Aimee Loiselle

Aimee Loiselle, Doctoral Student, History, University of Connecticut

Contact:

aimee.loiselle@uconn.edu

Wood Hall, Room 206

 

Regional Field: United States
Topical Field: Women, Gender, Race and Sexuality in Modern U.S.
Concentrated Field: The “Global South”

Advisor: Micki McElya

B.A. Dartmouth College, 1992
M.A. University of Vermont, 1998
Thesis: “Corpse, Lover, Mother: Feminism and American Commercial Films of the 1970s-1980s”

Dissertation Title: “The Norma Rae Phenomenon: Crystal Lee Sutton, Puerto Rican Needleworkers, and a Neoliberal Icon”

Current Research Interests:

My major field of study is twentieth-century U.S. history with a particular focus on working-class women, gender, and race since World War II. I plan to study images of working-class women and the ways in which media use them to articulate cultural narratives about work, labor, and women in the late-twentieth and early twenty-first century. These narratives intersect with national economic policies and global transformations in corporate capital.

My dissertation, “The Norma Rae Phenomenon: Crystal Lee Sutton, Puerto Rican Needleworkers, and a Neoliberal Icon,” analyzes the process of generating the pop Norma Rae icon, which was accessible for various uses. The process exposes the way commercial symbols of “rebelliousness” often rest on the intensive labor or activism of many people while denying the realities of that collective work. Tightly intertwined with a history of the movie, Crystal Lee Sutton’s experiences track the economic and cultural politics for many women working in wage jobs during the 1970-1990s. When the movie Norma Rae (1979) appropriated her personal story, it condensed decades of opposition by mill workers and union activists into a fictionalized individual. A 1984 public history project about Puerto Rican women in the garment industry provides another comparative layer, connected to women on the intensifying global assembly lines. Ultimately, the cultural narrative embedded in the Norma Rae icon can either celebrate individual rebelliousness or reinforce the neoliberal ideal that an individual rational actor serves as the primary mode of political and economic action. As an alternative narrative, Crystal Lee continued to call for organizing as a means to improve the conditions of the working poor. She used the title “the real Norma Rae” to highlight the people and collective efforts beyond the movie.

I am grateful to visiting scholars Linda Kerber, Jennifer Guglielmo, and Linda Gordon for sharing their ideas with me. My teaching experience includes a variety of student backgrounds and settings, such as public high schools, youth programs, and community college. I have also explored literary publication with a commitment to short fiction. For more information, please see my website, www.aimeeloiselle.com.

Recent Publications:

“The Norma Rae Icon: Protest as a Spectacle of the Inspirational Individual,” In Media Res: A Media Commons Project, http://mediacommons.futureofthebook.org/imr/, May 8, 2017.

“A Laboratory for Neoliberalism: Puerto Rican Needleworkers,” El Sol Latino, https://issuu.com/elsollatino, May 2017.

Presentations:

June 2017, “Working the Exemptions: Puerto Rican Needleworkers, Pliable Citizenship, and a Scaffolding for Neoliberalism,” Labor and Working-Class History Association Conference, Scales of Struggle, Seattle, WA.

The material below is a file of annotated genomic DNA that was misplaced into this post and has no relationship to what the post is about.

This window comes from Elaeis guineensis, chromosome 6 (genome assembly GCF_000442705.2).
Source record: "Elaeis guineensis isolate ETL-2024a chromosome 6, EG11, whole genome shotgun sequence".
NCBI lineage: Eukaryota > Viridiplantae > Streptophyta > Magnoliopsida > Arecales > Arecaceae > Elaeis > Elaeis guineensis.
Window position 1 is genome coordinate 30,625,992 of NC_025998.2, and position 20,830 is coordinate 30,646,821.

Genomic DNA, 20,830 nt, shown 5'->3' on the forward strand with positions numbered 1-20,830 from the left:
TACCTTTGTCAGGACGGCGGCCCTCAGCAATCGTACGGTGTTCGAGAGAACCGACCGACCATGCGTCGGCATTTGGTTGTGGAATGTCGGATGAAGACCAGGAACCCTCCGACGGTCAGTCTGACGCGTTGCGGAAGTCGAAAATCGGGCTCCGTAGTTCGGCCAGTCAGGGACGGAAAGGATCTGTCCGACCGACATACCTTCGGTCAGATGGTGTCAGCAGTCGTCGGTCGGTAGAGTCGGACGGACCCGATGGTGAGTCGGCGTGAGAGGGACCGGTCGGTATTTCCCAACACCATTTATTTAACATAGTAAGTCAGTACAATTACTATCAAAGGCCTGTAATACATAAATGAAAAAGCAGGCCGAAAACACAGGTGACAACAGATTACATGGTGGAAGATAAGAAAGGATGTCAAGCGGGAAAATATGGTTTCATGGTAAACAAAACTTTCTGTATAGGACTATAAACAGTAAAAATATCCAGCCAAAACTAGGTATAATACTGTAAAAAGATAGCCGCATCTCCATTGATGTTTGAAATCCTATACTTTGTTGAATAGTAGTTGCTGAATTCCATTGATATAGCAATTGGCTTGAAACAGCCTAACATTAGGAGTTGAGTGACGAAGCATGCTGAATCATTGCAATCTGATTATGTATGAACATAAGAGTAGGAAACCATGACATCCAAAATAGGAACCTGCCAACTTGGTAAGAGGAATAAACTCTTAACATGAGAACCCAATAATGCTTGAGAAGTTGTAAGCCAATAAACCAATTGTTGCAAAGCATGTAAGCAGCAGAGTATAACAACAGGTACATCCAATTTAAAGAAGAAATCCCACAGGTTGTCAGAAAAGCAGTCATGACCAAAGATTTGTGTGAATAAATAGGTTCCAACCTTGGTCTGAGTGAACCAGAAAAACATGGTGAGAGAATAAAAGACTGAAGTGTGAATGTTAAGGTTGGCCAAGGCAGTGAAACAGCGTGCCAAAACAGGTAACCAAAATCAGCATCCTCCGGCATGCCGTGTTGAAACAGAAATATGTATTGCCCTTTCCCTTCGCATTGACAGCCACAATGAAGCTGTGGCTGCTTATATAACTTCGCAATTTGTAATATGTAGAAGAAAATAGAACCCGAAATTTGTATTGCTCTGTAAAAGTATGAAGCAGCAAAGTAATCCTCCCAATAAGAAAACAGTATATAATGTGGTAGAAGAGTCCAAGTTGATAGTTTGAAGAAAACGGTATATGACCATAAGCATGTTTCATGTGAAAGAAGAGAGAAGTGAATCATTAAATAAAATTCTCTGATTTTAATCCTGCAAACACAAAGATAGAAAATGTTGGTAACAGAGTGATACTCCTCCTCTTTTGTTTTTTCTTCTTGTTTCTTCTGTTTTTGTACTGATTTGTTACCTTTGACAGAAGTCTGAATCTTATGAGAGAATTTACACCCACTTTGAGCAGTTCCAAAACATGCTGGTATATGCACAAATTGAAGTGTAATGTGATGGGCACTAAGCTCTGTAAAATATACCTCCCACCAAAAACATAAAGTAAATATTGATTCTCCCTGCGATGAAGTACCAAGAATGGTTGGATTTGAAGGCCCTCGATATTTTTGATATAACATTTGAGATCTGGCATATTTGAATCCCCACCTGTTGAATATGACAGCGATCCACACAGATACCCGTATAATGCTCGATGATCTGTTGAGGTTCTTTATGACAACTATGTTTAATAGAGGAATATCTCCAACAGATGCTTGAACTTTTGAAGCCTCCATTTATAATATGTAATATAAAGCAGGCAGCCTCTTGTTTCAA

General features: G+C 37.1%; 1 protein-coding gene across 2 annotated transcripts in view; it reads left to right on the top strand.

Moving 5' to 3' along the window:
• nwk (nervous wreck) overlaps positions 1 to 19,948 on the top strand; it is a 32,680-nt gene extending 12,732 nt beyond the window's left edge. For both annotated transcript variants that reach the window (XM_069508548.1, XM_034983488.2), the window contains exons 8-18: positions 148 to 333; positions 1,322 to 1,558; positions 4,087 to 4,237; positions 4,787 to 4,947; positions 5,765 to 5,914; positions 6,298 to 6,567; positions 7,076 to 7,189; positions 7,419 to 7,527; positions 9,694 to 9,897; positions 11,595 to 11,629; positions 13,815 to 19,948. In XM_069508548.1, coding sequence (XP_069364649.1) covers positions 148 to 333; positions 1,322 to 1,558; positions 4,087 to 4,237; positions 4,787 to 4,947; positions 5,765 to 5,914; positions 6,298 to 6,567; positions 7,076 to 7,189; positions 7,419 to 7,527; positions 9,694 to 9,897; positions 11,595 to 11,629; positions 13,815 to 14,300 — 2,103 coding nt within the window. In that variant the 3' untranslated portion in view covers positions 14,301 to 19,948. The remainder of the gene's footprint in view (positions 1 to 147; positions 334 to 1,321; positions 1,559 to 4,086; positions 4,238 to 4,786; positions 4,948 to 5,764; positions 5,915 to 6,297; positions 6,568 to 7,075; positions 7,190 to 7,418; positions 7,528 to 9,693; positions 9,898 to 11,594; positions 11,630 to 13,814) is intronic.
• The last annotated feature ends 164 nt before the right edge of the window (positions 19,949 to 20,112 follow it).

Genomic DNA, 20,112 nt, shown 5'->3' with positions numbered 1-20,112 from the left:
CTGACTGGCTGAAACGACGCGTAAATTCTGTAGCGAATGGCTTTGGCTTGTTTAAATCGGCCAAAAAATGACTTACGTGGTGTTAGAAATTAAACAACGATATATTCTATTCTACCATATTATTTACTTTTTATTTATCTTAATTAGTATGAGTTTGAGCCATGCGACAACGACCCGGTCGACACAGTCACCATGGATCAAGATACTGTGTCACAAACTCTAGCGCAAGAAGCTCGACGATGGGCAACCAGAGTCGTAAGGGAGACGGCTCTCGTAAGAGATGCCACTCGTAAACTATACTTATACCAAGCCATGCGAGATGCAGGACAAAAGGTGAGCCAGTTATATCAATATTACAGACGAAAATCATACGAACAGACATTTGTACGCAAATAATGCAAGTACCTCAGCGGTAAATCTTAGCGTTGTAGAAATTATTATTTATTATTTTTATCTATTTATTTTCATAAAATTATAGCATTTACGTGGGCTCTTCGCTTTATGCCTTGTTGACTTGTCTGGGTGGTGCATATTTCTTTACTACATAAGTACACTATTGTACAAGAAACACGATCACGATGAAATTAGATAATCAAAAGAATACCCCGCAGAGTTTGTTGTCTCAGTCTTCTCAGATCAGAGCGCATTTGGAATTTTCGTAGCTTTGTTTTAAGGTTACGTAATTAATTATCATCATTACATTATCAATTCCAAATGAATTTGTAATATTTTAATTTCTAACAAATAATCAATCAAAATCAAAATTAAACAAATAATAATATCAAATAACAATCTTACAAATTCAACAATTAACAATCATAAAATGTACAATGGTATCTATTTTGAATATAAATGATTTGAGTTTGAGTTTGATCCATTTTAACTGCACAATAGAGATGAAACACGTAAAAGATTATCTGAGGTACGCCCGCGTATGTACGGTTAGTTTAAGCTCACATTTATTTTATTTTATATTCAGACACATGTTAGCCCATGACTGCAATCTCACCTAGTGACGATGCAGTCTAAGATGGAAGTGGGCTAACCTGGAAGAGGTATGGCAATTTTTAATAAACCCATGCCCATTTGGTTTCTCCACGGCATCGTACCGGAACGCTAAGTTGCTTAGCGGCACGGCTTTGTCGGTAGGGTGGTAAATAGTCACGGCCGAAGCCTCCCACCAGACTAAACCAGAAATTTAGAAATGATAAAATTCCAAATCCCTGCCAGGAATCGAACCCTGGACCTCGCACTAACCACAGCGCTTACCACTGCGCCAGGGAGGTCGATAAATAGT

April 2017, “A Laboratory for Neoliberalism: Puerto Rican Needleworkers, Flexible Labor Markets, and Rationales for Exemptions and Incentives,” Puerto Rico: Savage Neoliberalism, Colonialism and Financial Despotism, Center for Latin American, Caribbean and Latino Studies Conference at UMass Amherst.

March 2017, “Sovereignty, Citizenship, and Labor: Puerto Rican Needleworkers and a Deep History of Neoliberalism,” American Political History Institute Conference, Boston University. Winner, APHI Most Outstanding Paper Award

March 2017, “Experiments in Citizenship, Migration, and Labor Recruitment: Puerto Rican Needleworkers and a Deep History of Neoliberalism,” Mobility & Marginalization, GHA Conference, UMass Amherst.  Winner, Outstanding Paper Prize.

April 2014, “The Norma Rae Phenomenon: Southern Textile Workers as Raw Material for a Pop Culture Icon,” New England Historical Association, Springfield, MA.

November 2013, “The Norma Rae Phenomenon: Textile Workers, Crystal Lee Sutton, Twentieth Century Fox and a Pop Culture Icon,” Film & History, Madison, WI.

March 2001, “Worker or Woman: American Women and New Deal Labor Policy,” Annual Women’s History Conference, Lehman College, Bronx, NY.

Fellowships and Prizes:

Doctoral Dissertation Fellowship: The Graduate School, University of Connecticut, 2016

100 Years of Women Scholarship Award: Women’s Center, University of Connecticut, 2015-2016

Outstanding Scholars Program Fellowship: History Department, University of Connecticut, 2012-2015

Albert E. and Wilda E. Van Dusen Award: History Department, University of Connecticut, 2015

Predoctoral Award: El Instituto – Institute of Latina/o, Caribbean, and Latin American Studies, University of Connecticut, 2015

Bruce M. and Sondra Astor Stave Prize in Recent American History: History Department, University of Connecticut, 2014

Research Fellowship: History Department, University of Connecticut, 2013 and 2014

Fusco Travel Award: History Department, University of Connecticut, 2013

Phi Beta Kappa: Alpha of Vermont, University of Vermont, 1998

Thompson-Bickford Fellowship: History Department, University of Vermont, 1996-1998